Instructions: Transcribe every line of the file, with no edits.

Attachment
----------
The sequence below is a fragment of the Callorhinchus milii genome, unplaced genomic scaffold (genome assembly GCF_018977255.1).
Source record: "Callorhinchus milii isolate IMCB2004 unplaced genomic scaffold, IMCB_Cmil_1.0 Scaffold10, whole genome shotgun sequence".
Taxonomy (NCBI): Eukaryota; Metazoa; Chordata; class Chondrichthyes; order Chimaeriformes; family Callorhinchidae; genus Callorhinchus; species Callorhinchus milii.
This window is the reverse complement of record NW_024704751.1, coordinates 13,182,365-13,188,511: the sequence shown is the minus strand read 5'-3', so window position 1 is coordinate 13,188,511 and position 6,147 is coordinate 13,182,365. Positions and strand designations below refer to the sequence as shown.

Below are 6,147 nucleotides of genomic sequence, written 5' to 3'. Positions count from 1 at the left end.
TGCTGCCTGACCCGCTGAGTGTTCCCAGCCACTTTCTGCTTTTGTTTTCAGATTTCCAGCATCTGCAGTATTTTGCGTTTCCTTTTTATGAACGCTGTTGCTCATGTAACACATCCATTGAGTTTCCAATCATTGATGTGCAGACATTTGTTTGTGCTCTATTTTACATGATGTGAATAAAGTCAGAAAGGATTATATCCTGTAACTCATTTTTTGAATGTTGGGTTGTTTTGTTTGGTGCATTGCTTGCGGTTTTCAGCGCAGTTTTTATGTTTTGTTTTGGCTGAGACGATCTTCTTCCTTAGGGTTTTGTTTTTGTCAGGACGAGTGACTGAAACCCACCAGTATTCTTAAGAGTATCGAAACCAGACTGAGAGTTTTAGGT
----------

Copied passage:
The sequence below is a fragment of the Callorhinchus milii genome, unplaced genomic scaffold (genome assembly GCF_018977255.1).
Source record: "Callorhinchus milii isolate IMCB2004 unplaced genomic scaffold, IMCB_Cmil_1.0 Scaffold10, whole genome shotgun sequence".
Taxonomy (NCBI): Eukaryota; Metazoa; Chordata; class Chondrichthyes; order Chimaeriformes; family Callorhinchidae; genus Callorhinchus; species Callorhinchus milii.
This window is the reverse complement of record NW_024704751.1, coordinates 13,182,365-13,188,511: the sequence shown is the minus strand read 5'-3', so window position 1 is coordinate 13,188,511 and position 6,147 is coordinate 13,182,365. Positions and strand designations below refer to the sequence as shown.

Below are 6,147 nucleotides of genomic sequence, written 5' to 3'. Positions count from 1 at the left end.
TGCTGCCTGACCCGCTGAGTGTTCCCAGCCACTTTCTGCTTTTGTTTTCAGATTTCCAGCATCTGCAGTATTTTGCGTTTCCTTTTTATGAACGCTGTTGCTCATGTAACACATCCATTGAGTTTCCAATCATTGATGTGCAGACATTTGTTTGTGCTCTATTTTACATGATGTGAATAAAGTCAGAAAGGATTATATCCTGTAACTCATTTTTTGAATGTTGGGTTGTTTTGTTTGGTGCATTGCTTGCGGTTTTCAGCGCAGTTTTTATGTTTTGTTTTGGCTGAGACGATCTTCTTCCTTAGGGTTTTGTTTTTGTCAGGACGAGTGACTGAAACCCACCAGTATTCTTAAGAGTATCGAAACCAGACTGAGAGTTTTAGGT